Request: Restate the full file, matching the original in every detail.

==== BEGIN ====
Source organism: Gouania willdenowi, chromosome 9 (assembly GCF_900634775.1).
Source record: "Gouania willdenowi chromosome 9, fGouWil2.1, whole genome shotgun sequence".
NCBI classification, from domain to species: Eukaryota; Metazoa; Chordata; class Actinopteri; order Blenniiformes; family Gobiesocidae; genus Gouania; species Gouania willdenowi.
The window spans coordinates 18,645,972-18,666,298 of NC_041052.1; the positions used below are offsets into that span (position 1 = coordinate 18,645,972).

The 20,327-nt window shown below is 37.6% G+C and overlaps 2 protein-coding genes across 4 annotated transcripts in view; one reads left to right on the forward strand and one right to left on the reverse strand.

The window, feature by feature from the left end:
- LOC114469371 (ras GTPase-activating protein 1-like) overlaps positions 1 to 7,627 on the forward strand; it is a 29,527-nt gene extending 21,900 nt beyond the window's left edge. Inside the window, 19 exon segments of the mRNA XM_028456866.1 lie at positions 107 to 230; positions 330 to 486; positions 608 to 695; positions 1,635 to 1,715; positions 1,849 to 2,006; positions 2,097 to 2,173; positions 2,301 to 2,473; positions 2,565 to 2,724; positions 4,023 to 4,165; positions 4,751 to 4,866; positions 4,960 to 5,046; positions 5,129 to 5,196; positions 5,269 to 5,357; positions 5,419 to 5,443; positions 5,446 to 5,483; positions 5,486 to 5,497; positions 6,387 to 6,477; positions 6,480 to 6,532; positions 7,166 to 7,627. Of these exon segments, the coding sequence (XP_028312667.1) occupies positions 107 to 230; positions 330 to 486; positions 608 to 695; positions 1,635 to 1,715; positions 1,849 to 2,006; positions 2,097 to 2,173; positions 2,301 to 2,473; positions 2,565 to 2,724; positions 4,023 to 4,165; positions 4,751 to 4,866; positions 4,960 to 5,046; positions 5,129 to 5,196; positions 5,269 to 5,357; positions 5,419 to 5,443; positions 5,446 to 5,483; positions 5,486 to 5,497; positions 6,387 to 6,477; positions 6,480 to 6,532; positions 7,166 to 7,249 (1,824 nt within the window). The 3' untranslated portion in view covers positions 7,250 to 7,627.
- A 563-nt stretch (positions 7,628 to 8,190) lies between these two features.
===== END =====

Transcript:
Source organism: Gouania willdenowi, chromosome 9 (assembly GCF_900634775.1).
Source record: "Gouania willdenowi chromosome 9, fGouWil2.1, whole genome shotgun sequence".
NCBI classification, from domain to species: Eukaryota; Metazoa; Chordata; class Actinopteri; order Blenniiformes; family Gobiesocidae; genus Gouania; species Gouania willdenowi.
The window spans coordinates 18,645,972-18,666,298 of NC_041052.1; the positions used below are offsets into that span (position 1 = coordinate 18,645,972).

The 20,327-nt window shown below is 37.6% G+C and overlaps 2 protein-coding genes across 4 annotated transcripts in view; one reads left to right on the forward strand and one right to left on the reverse strand.

The window, feature by feature from the left end:
- LOC114469371 (ras GTPase-activating protein 1-like) overlaps positions 1 to 7,627 on the forward strand; it is a 29,527-nt gene extending 21,900 nt beyond the window's left edge. Inside the window, 19 exon segments of the mRNA XM_028456866.1 lie at positions 107 to 230; positions 330 to 486; positions 608 to 695; positions 1,635 to 1,715; positions 1,849 to 2,006; positions 2,097 to 2,173; positions 2,301 to 2,473; positions 2,565 to 2,724; positions 4,023 to 4,165; positions 4,751 to 4,866; positions 4,960 to 5,046; positions 5,129 to 5,196; positions 5,269 to 5,357; positions 5,419 to 5,443; positions 5,446 to 5,483; positions 5,486 to 5,497; positions 6,387 to 6,477; positions 6,480 to 6,532; positions 7,166 to 7,627. Of these exon segments, the coding sequence (XP_028312667.1) occupies positions 107 to 230; positions 330 to 486; positions 608 to 695; positions 1,635 to 1,715; positions 1,849 to 2,006; positions 2,097 to 2,173; positions 2,301 to 2,473; positions 2,565 to 2,724; positions 4,023 to 4,165; positions 4,751 to 4,866; positions 4,960 to 5,046; positions 5,129 to 5,196; positions 5,269 to 5,357; positions 5,419 to 5,443; positions 5,446 to 5,483; positions 5,486 to 5,497; positions 6,387 to 6,477; positions 6,480 to 6,532; positions 7,166 to 7,249 (1,824 nt within the window). The 3' untranslated portion in view covers positions 7,250 to 7,627.
- A 563-nt stretch (positions 7,628 to 8,190) lies between these two features.